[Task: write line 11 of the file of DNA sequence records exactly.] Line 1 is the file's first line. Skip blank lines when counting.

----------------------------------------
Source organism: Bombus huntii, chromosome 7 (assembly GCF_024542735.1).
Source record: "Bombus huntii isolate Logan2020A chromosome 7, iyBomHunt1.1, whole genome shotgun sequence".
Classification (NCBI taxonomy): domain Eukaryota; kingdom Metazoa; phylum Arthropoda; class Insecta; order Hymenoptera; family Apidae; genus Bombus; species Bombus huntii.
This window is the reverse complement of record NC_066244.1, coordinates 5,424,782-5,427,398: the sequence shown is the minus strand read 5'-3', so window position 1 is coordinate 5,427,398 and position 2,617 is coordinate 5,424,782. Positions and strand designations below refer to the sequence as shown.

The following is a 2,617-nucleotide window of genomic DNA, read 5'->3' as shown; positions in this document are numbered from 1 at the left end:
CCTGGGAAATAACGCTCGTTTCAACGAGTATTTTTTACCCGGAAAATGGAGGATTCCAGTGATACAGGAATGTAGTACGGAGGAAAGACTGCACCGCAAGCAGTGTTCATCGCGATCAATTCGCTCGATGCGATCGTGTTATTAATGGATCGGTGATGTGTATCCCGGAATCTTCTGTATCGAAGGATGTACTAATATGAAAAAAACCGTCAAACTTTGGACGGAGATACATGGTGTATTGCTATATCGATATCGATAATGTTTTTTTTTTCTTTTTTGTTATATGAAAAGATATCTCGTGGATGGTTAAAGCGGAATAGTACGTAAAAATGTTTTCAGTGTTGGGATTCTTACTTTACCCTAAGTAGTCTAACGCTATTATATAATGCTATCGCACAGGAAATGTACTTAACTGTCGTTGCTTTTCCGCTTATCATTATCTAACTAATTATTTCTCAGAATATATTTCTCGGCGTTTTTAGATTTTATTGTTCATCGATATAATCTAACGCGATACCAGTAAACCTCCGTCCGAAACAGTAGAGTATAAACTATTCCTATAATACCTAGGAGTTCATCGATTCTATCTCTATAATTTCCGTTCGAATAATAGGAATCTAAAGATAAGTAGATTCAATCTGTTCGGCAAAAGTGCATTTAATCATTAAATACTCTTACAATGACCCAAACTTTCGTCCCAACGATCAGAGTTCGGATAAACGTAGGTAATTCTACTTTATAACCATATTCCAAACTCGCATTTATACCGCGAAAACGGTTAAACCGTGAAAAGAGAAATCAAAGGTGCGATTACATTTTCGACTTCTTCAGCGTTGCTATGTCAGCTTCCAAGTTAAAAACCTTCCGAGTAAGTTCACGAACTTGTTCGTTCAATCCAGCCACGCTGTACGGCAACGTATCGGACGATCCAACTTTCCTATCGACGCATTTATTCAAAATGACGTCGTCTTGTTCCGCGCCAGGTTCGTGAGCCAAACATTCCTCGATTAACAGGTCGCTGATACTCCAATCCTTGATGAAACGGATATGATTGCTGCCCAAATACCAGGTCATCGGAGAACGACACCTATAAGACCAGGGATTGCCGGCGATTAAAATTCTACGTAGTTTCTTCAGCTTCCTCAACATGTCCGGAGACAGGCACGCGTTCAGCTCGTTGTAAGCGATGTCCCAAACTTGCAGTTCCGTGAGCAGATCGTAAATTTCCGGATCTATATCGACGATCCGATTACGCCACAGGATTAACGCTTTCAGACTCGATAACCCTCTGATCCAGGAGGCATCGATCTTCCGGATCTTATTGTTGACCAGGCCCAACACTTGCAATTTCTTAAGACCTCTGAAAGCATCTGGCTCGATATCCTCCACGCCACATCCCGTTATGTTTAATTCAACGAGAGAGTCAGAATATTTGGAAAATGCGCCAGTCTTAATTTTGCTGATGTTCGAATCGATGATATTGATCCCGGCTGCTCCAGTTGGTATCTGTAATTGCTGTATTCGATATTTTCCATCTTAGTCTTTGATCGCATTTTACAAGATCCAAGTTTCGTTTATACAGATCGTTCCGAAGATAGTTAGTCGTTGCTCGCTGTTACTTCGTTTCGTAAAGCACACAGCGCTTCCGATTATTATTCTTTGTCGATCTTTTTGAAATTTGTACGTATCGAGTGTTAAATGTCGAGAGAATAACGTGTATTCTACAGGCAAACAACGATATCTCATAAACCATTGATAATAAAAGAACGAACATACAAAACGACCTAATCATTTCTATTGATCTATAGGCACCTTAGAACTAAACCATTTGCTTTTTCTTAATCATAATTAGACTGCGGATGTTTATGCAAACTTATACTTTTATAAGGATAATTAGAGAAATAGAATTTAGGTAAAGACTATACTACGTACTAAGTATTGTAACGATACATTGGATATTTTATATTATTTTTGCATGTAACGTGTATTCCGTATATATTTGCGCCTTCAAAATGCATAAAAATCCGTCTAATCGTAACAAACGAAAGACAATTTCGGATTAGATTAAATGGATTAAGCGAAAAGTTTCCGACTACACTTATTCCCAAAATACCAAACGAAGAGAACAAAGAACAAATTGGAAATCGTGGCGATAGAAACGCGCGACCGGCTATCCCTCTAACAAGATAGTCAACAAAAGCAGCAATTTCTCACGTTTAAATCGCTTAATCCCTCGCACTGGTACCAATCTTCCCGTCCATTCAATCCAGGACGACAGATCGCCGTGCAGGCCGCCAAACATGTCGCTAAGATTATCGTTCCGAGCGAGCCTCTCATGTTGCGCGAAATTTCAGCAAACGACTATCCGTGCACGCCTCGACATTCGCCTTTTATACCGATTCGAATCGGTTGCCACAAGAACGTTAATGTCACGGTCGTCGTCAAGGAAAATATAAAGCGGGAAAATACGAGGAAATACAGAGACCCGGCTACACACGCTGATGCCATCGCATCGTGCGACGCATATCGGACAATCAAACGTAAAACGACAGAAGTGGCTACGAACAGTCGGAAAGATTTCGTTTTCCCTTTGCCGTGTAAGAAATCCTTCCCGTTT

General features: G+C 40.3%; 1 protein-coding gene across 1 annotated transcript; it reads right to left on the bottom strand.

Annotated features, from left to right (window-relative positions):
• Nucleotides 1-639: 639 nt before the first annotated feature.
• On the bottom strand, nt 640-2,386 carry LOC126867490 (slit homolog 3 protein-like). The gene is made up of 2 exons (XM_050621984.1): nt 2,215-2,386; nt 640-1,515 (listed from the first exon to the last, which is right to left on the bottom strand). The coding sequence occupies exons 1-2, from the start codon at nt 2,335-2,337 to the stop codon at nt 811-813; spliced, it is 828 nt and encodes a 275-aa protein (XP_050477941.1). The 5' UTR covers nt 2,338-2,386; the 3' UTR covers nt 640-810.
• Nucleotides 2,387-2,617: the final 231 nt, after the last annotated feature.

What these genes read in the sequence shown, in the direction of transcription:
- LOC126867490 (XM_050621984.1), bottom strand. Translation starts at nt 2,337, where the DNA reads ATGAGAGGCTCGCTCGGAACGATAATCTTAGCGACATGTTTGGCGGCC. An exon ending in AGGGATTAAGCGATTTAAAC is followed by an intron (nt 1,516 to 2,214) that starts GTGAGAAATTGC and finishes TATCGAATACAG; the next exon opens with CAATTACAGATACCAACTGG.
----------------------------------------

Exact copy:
• Nucleotides 2,387-2,617: the final 231 nt, after the last annotated feature.